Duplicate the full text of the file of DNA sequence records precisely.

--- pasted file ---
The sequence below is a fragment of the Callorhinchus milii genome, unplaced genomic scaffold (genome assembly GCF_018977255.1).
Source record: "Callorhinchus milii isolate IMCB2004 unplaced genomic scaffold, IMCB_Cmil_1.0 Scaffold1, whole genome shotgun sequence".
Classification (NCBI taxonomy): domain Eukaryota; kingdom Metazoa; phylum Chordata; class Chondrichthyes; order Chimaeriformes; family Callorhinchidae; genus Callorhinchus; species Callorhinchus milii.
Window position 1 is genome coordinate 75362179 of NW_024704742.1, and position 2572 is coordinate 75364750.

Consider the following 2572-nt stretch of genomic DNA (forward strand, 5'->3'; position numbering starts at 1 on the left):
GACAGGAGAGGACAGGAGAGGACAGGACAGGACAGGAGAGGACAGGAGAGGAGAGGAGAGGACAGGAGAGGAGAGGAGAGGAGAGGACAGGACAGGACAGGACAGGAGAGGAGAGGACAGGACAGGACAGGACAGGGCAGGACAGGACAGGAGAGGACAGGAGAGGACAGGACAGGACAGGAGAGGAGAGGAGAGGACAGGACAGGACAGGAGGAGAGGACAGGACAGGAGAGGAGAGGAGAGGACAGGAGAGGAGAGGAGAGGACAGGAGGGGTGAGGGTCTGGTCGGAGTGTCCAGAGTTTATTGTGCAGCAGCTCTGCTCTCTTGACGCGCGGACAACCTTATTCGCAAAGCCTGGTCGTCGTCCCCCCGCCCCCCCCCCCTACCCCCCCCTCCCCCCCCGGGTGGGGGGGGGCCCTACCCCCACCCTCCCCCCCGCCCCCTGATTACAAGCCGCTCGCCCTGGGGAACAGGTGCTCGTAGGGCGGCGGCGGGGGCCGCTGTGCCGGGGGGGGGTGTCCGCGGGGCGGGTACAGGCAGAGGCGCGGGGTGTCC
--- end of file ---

The sequence below is a fragment of the Callorhinchus milii genome, unplaced genomic scaffold (genome assembly GCF_018977255.1).
Source record: "Callorhinchus milii isolate IMCB2004 unplaced genomic scaffold, IMCB_Cmil_1.0 Scaffold1, whole genome shotgun sequence".
Classification (NCBI taxonomy): domain Eukaryota; kingdom Metazoa; phylum Chordata; class Chondrichthyes; order Chimaeriformes; family Callorhinchidae; genus Callorhinchus; species Callorhinchus milii.
Window position 1 is genome coordinate 75362179 of NW_024704742.1, and position 2572 is coordinate 75364750.

Consider the following 2572-nt stretch of genomic DNA (forward strand, 5'->3'; position numbering starts at 1 on the left):
GACAGGAGAGGACAGGAGAGGACAGGACAGGACAGGAGAGGACAGGAGAGGAGAGGAGAGGACAGGAGAGGAGAGGAGAGGAGAGGACAGGACAGGACAGGACAGGAGAGGAGAGGACAGGACAGGACAGGACAGGGCAGGACAGGACAGGAGAGGACAGGAGAGGACAGGACAGGACAGGAGAGGAGAGGAGAGGACAGGACAGGACAGGAGGAGAGGACAGGACAGGAGAGGAGAGGAGAGGACAGGAGAGGAGAGGAGAGGACAGGAGGGGTGAGGGTCTGGTCGGAGTGTCCAGAGTTTATTGTGCAGCAGCTCTGCTCTCTTGACGCGCGGACAACCTTATTCGCAAAGCCTGGTCGTCGTCCCCCCGCCCCCCCCCCCTACCCCCCCCTCCCCCCCCGGGTGGGGGGGGGCCCTACCCCCACCCTCCCCCCCGCCCCCTGATTACAAGCCGCTCGCCCTGGGGAACAGGTGCTCGTAGGGCGGCGGCGGGGGCCGCTGTGCCGGGGGGGGGTGTCCGCGGGGCGGGTACAGGCAGAGGCGCGGGGTGTCC